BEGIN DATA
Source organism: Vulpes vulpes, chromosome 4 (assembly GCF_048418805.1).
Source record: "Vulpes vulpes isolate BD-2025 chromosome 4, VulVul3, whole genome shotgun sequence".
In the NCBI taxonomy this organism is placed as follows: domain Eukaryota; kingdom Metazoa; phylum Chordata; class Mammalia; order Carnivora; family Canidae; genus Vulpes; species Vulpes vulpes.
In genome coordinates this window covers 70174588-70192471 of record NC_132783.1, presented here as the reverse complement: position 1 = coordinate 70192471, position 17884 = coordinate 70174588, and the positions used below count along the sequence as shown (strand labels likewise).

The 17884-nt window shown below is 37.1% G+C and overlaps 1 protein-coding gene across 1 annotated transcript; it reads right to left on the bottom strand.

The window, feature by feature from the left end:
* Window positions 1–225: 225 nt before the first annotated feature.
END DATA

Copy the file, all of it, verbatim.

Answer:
Source organism: Vulpes vulpes, chromosome 4 (assembly GCF_048418805.1).
Source record: "Vulpes vulpes isolate BD-2025 chromosome 4, VulVul3, whole genome shotgun sequence".
In the NCBI taxonomy this organism is placed as follows: domain Eukaryota; kingdom Metazoa; phylum Chordata; class Mammalia; order Carnivora; family Canidae; genus Vulpes; species Vulpes vulpes.
In genome coordinates this window covers 70174588-70192471 of record NC_132783.1, presented here as the reverse complement: position 1 = coordinate 70192471, position 17884 = coordinate 70174588, and the positions used below count along the sequence as shown (strand labels likewise).

The 17884-nt window shown below is 37.1% G+C and overlaps 1 protein-coding gene across 1 annotated transcript; it reads right to left on the bottom strand.

The window, feature by feature from the left end:
* Window positions 1–225: 225 nt before the first annotated feature.